The 4,000-year-old brick ruins of the Indus civilization city of Moenjodaro, which means mounds of Dead stand on the west bank of Indus in upper Sindh. It is near to Larkana. One hour and 20 minutes from Karachi by air and 450 kms by road.
The Indus civilization flourished from 3000 BC to 1500 BC, making it contemporary with the ancient civilizations of Egypt and. Meso Potamia. At its height, it comprised at least 400 cities towns along the Indus and its tributaries, covering most of present day Pakistan. The waterways were the main highways connecting the empire.
Few of the cities excavated; what little we know of the civilization comes mostly from Moenjodaro and Harappa, the latter being 550 km to the north, near Lahore. Cats and dogs were also trained, is evident from a brick on display, in the museum at the site. Before baking, the brick was imprinted with footprints of animals.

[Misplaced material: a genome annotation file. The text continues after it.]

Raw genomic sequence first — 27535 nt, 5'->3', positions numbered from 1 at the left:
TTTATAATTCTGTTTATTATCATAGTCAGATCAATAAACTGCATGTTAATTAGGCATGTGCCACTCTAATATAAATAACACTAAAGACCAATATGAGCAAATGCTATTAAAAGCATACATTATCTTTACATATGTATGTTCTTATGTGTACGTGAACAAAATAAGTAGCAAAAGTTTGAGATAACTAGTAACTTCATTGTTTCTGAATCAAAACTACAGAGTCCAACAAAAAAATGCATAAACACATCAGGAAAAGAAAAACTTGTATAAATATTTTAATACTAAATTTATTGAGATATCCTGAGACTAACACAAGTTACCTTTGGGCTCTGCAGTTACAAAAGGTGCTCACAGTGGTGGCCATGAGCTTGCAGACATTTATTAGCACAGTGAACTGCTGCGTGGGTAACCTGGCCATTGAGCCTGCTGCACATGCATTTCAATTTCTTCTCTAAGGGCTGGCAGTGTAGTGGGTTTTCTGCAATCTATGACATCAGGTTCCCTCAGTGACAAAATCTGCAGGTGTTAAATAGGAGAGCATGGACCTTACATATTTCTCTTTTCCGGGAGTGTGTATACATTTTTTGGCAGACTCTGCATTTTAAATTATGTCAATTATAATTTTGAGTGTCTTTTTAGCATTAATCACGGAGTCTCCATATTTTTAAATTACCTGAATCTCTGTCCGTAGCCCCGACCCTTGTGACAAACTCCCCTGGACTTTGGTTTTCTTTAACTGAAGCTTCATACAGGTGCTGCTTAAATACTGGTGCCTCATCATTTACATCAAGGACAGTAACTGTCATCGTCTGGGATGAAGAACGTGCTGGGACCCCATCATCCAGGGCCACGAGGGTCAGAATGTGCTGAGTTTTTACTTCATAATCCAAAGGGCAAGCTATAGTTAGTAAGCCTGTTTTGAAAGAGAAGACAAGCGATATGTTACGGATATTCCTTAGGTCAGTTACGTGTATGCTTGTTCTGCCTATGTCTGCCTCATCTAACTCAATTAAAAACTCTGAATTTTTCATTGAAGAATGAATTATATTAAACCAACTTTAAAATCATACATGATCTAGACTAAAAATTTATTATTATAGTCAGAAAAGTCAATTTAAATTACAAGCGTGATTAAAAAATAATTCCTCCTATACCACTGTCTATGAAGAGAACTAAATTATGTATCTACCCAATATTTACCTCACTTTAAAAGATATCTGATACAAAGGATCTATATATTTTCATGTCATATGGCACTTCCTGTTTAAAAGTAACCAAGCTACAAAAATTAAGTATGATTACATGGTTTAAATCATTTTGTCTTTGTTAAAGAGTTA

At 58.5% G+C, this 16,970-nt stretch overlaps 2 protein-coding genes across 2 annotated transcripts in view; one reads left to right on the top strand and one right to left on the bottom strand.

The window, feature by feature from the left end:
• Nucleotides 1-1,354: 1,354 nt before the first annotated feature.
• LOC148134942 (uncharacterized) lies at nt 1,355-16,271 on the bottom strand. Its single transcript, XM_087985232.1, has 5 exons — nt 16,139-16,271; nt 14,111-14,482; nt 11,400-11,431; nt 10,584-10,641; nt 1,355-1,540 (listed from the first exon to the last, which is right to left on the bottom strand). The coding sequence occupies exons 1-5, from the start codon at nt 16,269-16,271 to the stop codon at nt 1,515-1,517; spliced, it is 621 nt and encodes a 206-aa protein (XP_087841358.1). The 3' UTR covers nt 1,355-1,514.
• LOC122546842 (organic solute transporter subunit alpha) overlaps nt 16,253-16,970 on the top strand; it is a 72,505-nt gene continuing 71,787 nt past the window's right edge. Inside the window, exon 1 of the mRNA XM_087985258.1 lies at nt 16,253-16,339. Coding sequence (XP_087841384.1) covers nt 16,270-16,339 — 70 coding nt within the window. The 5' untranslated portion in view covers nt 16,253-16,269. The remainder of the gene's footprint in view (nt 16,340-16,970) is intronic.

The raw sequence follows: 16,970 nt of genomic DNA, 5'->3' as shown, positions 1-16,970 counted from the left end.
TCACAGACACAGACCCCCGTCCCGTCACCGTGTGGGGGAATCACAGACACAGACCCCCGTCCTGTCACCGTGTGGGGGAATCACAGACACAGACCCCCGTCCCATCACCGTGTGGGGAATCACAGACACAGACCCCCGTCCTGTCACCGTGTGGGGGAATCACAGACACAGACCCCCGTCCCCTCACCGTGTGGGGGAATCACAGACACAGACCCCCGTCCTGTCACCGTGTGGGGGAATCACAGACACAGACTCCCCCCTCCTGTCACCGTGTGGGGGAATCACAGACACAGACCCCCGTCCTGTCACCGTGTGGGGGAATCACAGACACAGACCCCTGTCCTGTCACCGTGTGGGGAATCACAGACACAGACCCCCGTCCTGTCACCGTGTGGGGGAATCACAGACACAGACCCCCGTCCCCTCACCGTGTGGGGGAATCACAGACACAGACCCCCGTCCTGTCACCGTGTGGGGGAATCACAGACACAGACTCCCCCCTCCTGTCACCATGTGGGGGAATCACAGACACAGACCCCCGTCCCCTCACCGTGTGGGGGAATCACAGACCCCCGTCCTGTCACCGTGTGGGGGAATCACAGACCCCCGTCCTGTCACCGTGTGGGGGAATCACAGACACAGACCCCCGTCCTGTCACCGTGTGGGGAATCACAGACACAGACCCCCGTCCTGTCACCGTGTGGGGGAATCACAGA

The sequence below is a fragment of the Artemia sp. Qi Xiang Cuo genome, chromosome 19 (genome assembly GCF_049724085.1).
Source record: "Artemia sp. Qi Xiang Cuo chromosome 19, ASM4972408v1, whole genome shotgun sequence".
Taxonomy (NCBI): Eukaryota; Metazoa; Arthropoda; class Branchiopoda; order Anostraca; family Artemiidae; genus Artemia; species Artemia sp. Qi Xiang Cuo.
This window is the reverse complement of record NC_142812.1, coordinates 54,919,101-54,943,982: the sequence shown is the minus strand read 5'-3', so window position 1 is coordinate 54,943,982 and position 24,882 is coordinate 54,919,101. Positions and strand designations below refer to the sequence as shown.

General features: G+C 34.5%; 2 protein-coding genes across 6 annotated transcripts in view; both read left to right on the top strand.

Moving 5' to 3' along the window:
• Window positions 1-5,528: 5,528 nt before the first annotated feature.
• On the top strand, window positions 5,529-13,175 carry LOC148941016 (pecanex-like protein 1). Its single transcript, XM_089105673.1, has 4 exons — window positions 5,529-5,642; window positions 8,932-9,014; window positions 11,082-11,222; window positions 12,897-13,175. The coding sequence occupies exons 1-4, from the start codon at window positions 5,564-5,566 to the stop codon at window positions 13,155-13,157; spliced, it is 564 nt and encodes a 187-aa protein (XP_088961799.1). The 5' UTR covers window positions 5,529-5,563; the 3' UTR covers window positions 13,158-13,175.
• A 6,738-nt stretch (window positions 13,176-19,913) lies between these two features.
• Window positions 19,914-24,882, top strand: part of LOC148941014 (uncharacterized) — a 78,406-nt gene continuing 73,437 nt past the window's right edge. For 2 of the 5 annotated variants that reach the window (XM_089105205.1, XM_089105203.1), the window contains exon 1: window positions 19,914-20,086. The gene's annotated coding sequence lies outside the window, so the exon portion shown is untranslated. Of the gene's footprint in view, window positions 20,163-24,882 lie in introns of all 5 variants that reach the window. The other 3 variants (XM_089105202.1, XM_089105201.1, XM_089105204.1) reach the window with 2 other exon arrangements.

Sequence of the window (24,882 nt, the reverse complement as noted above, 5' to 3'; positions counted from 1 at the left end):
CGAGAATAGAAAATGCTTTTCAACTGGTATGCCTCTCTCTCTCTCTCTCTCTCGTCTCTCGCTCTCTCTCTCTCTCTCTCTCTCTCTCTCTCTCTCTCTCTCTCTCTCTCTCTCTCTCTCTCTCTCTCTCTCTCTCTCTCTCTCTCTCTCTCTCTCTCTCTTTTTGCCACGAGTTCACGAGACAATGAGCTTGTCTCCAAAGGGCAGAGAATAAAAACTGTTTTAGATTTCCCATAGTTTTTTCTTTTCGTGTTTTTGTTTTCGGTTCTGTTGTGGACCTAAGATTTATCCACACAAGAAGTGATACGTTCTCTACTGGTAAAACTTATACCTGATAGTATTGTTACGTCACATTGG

The elaborate and efficient system of waste drainage used in the Indus cities, has excited considerable interest Drains from each house flowed first into cesspits, in which solid matter settled, then liquid waste flowed on through the carefully graded, brick-lined drains that ran down the centre of each street under a cover, pierced at the intervals with inspection holes. The sewers eventually emptied into the river.
Bathrooms in the homes of the healthy had floors of snuggly fitting bricks. Some houses had separate lavatories and some had their wells. Mother goddesses moulded of clay, were common throughout the ancient world, and those found in Mohenjodaro show that the people here were as devoted to these fertility deities as anyone else. There are famous little statues of a haughty priest king (The original is on display in the National Museum in Karachi) which indicate the existence of the ruling class of clergy, and many elaborate baths suggest ritual of bathing similar to that praised today by both Hindus and Muslims.